Those who know me should be aware that I am a huge Leonardo DiCaprio fan. Thus, when I heard that he would be starring in this summer’s re-make of the film The Great Gatsby, I knew in my heart that I should read the book.
In high school, I took a number of English courses, but believe it or not I was never assigned this book. Rather, I read other big-name titles, such as 1984, The Adventures of Huckleberry Finn and, my personal favorite, To Kill a Mockingbird. But F. Scott Fitzgerald’s most well-known book was never one that I was required to have completed.
I have a group of friends that (to put it broadly) are very aesthetic people. They enjoy tea, literature and taking baths while drinking red wine. I don’t get it either. But anyway, I approached these people one Saturday afternoon to ask them if they had read Gatsby, hoping to enquire about whether or not it was a worthwhile read or if I should just overlook it altogether. Apparently they thought I was joking, so one particular friend immediately ruined the ending for me. For those of you out there that have not yet read Gatsby, I will not spoil it for you, but let’s just say that it involves ballistics and aquatics. You’ll figure it out.
If none of you have ever had the ending of something ruined for you before completing it, mark my words: it is a painful, infuriating phenomenon. It removes all suspense and sense of wonder that makes reading a book or watching a film so enjoyable. Sometimes the true pleasure is in the journey and not in the final destination, and my friend murdered that feeling of adventure for me.
I finished this book last week over spring break and immediately developed a sense of dissatisfaction. That is not to say that I didn’t enjoy reading it, but I was left wanting more out of stories and plots. I then turned to Netflix to see which TV shows or films piqued my curiosity.
I had gotten so sick of the predictable and formulaic nature of commercialized, Hollywood-esque productions that I wanted a new and unique narrative form. I am not “hipster” enough to be one of those guys that willingly gets into foreign films, so I went for the next best thing: indie movies.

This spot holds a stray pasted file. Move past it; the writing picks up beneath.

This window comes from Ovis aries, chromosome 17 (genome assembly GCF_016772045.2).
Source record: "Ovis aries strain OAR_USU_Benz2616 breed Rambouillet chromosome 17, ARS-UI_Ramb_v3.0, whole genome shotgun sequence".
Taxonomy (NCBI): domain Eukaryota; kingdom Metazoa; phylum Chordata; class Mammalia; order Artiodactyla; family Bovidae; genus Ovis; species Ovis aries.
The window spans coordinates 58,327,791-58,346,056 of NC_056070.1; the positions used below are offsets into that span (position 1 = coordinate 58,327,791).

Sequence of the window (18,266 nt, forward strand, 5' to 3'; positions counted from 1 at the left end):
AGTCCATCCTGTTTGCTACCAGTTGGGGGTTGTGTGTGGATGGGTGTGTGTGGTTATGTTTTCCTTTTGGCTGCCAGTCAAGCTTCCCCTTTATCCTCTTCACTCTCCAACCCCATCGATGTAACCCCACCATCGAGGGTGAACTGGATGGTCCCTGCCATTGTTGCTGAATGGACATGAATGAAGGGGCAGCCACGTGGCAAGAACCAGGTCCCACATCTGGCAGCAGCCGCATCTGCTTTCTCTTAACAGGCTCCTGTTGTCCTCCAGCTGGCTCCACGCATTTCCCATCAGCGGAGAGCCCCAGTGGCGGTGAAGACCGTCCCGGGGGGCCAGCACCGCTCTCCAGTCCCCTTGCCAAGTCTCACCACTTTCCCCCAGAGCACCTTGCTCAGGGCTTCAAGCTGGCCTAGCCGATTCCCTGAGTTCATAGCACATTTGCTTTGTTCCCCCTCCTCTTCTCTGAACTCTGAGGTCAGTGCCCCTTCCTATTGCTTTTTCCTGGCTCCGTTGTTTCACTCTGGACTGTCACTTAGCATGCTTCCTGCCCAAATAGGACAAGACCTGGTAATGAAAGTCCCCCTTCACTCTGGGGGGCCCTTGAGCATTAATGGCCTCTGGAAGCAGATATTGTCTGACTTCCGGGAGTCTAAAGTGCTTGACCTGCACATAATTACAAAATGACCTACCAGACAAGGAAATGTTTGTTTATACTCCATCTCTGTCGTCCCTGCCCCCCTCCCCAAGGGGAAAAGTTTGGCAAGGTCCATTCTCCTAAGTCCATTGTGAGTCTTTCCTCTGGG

I hated myself for clicking on the “Independent Film” section of the Netflix Instant Cue tab, for I assumed a number of things about this genre: it’s boring, low-budget and pointless. Regardless of these feelings, I struggled through them and started browsing the titles that appeared. I had to start small, so I chose a movie that starred Jason Segel and Ed Helms, two mainstream actors whom I already enjoyed.
I couldn’t pin it down, but something about the plot, the acting and the beautiful simplicity of this movie (Jeff, Who Lives at Home) hooked me. I had time on my hands, so I watched another similar movie immediately afterwards. That night before bed I put on a third film, fell asleep halfway through and then woke up in the morning and finished it before getting out of bed.
There I was, this (slightly) narrow-minded jerk who assumed he would hate this film genre purely based on false preconceptions. Within a week I had fallen in love with this elusive concept present in these independent films that had grabbed onto me and held on tight. And, in a roundabout way, it was all due to finishing a decent literary classic that left me wanting more.
Like when you go to an Asian restaurant and just get a simple rice dish. Yeah, it tastes good and probably smells like heaven, but let’s be honest, how many times in your life have you finished a rice-based meal and thought to yourself, “Man! That hit the spot”?
I know this is ambitious, but I encourage everyone to try something new. It doesn’t have to be monumental, but think about the things in your life that you seem to dislike but don’t really have a good reason why. Maybe it’s that kid with the weird shirt in class who you despise but really don’t have any valid reasons. Maybe it’s yoga or tofu or folk music.
Whatever it is, challenge yourself. Try something new. Experience more than what comes naturally. You don’t have to like it in the end, but there is an immense satisfactory feeling in giving something another shot that you initially believed would only bore or annoy you. Except for Matt Damon. That guy actually sucks.